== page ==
The Scottish Airshow, was held in Ayr, this year, during early September.
It was an incredible performance that was enjoyed by around 50,000 spectators soaking up the atmosphere and the great weather.
Many thanks to all involved for a superb day.
A small sample of my images are shown below.
While visiting my new Granddaughter, (she’s a “wee cracker” of 2 weeks old), earlier this week, I paid a short 2 hour visit to the Edinburgh Fringe Festival.
Great atmosphere, superb acts and some real “odd” characters ……. just what I like.
I hope to return later this week for a longer visit, along with my “better” half, to capture more images, enjoy some lunch accompanied by a nice bottle of wine and bathe in the atmosphere of the worlds largest arts festival.
I can’t wait. Here are a few images from my visit.
For images of last year’s festival, please click on the link
Link to Fringe 2013 http://wp.me/P1WKsc-qm
Please click on this link http://wp.me/P1WKsc-qm for the rest of the images
As in previous years, Fringe Mania once again gripped Edinburgh at the beginning of August. So far, many thousands of festival “junkies” from near and far, have flocked to the Scottish Capital, perhaps to witness the spectacular street performers in the Royal Mile, to see one or more of the 2,000 shows being performed in many of the different venues in the city, or just to “bathe” in the unique atmosphere of the largest performing arts festival in the world.
If you can only visit one event in the year, in Scotland, The Edinburgh Festival Fringe should perhaps be at the top of your list. So far I have visited 3 times, mainly to “soak up” the atmosphere and to capture images of some of the interesting street performers, advertising their show. I hope to visit again, at least, once before it finishes on 26th August
I hope you enjoy the small sample of some of my images below.
More images of the 2013 Edinburgh Fringe Festival can be found at this link http://wp.me/P1WKsc-qm
A Spectacular Vintage Festival was the main theme, last week, at Glasgow’s Merchant City!!
Thousands of “retro” fans descended on Glasgow to take part in one of the cities main events of the summer, many dressed in costumes from the 1910s to the 1980s. The revellers enjoyed a feast of vintage styles covering 7 decades.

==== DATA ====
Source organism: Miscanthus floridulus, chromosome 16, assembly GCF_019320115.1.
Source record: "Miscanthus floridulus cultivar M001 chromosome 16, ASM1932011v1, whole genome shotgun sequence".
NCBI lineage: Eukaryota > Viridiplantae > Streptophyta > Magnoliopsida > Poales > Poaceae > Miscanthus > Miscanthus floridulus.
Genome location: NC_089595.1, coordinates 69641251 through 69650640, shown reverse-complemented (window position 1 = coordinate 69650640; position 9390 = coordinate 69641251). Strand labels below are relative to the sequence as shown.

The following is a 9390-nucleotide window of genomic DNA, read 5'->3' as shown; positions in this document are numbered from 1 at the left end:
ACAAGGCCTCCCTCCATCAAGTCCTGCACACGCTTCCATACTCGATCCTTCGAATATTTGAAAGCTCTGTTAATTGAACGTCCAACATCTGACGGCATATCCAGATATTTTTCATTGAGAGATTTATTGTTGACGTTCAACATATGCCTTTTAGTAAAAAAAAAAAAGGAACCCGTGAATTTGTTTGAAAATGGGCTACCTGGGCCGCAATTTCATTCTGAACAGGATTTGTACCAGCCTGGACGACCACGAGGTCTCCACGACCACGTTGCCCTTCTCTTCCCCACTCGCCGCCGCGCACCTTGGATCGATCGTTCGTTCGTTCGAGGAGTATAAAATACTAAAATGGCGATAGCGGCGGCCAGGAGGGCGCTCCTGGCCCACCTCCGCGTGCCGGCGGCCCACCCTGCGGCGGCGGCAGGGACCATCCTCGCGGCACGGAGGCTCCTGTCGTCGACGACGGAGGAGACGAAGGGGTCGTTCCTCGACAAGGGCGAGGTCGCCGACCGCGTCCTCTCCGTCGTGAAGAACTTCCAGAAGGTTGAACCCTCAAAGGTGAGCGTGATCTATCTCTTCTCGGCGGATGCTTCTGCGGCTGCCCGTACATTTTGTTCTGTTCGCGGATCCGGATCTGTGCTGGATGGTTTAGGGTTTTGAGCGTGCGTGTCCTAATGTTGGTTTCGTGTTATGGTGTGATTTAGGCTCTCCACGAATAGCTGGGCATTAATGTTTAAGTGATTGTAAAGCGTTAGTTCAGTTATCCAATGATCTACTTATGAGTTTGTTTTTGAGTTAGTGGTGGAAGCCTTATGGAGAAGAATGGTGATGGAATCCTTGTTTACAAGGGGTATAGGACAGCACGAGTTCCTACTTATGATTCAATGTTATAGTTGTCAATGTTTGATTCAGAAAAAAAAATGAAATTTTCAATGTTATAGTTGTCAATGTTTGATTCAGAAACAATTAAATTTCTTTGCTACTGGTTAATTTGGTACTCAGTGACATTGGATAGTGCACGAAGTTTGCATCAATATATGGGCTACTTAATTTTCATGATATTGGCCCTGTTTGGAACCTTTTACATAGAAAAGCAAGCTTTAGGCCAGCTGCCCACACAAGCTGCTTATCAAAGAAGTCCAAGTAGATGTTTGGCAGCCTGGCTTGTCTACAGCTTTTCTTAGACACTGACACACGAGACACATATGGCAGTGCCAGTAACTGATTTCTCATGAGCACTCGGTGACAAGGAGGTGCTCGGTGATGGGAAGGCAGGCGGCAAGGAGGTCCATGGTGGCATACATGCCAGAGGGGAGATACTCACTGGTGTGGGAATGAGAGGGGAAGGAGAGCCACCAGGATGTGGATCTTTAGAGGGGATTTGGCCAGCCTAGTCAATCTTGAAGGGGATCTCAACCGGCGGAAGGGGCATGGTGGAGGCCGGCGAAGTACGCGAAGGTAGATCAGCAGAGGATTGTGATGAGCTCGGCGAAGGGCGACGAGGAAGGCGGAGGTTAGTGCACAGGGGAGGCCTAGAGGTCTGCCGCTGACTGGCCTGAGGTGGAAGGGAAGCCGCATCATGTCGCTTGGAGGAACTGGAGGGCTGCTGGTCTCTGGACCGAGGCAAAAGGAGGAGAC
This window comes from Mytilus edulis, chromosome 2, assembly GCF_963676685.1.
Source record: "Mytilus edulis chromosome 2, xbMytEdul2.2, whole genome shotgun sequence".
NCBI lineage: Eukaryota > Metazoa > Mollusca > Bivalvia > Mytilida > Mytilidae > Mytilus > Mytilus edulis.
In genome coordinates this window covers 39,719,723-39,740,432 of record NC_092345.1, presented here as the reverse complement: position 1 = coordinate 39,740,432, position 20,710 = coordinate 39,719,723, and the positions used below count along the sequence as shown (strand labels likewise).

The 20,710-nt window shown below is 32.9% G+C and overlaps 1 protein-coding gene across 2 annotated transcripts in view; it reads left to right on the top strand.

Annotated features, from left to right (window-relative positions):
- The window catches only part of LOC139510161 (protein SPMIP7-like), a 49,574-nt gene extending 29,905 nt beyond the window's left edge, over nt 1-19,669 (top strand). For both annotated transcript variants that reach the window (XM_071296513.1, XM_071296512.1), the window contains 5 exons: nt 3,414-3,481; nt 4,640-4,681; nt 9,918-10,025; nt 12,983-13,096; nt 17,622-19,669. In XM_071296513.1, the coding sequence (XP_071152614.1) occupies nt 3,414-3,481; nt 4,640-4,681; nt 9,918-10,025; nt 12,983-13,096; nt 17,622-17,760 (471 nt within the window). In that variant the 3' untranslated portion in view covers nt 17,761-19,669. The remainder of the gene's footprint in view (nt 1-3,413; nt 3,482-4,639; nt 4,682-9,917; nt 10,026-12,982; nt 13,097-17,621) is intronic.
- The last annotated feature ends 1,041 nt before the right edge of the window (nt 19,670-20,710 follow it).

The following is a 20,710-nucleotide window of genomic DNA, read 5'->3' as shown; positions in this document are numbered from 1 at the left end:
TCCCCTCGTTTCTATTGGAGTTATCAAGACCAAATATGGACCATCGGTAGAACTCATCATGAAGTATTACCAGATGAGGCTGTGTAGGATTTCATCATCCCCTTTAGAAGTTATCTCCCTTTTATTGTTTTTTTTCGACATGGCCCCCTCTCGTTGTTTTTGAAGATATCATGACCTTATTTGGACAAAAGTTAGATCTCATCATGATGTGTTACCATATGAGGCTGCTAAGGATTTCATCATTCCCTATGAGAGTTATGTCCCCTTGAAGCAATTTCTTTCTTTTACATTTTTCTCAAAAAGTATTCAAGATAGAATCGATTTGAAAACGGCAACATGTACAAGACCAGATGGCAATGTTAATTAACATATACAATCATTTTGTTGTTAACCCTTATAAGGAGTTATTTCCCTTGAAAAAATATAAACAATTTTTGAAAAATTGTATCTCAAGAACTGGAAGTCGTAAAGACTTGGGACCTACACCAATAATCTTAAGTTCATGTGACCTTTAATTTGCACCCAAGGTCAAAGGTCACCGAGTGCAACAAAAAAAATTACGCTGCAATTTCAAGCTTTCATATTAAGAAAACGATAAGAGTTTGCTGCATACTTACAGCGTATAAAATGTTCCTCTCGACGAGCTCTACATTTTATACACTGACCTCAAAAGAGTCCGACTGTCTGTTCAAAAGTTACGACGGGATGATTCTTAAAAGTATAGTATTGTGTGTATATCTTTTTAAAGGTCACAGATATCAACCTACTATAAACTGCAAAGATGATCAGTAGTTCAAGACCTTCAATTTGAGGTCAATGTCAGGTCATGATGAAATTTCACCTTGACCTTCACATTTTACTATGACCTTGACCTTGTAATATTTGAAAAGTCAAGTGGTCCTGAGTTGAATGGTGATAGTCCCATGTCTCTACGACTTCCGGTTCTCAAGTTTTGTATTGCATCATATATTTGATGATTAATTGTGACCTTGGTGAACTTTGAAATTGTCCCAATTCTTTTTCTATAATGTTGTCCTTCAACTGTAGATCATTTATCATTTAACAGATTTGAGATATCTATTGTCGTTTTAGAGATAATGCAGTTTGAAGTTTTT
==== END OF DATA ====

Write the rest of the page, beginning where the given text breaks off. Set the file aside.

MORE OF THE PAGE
Vintage entertainment, fashion, makeovers, shopping and food markets were the main attractions during the day; and in the evenings Glasgow partied at vintage nightclubs, to the sounds of Rock and Roll, Soul Music and the Big Band Sounds of the 1930s, 40s and 50s.
We visited the festival on Saturday, where we met some “groovy” characters in “retro” style costume. There were many interesting people, including a couple I spoke with, Claire and Paul, from Wrexham, who were dressed in 30s/40s style; a great couple that would travel almost anywhere to experience the early to mid 20th century “retro scene”. It was great to meet the two of them!!
While at the festival, we took the opportunity to have lunch at “Arisaig”, in Merchant Square, where we enjoyed the home-made fish cakes starter followed by a superb king prawn risotto, all “washed down” with a nice bottle of Sauvignon Blanc.
Below are a few of the images I captured before lunch and the bottle of wine.
Images from previous Merchant city festivals at http://wp.me/P1WKsc-oI
More details on the Merchant City Festival at http://www.merchantcityfestival.com/Pages/default.aspx
My “better half” and I have attended this superb event over the last 2 years and have been amazed by diversity and quality of this festival, which presents “best of the best” in theatre, music, visual arts, comedy, dance, film, fashion and the food scene.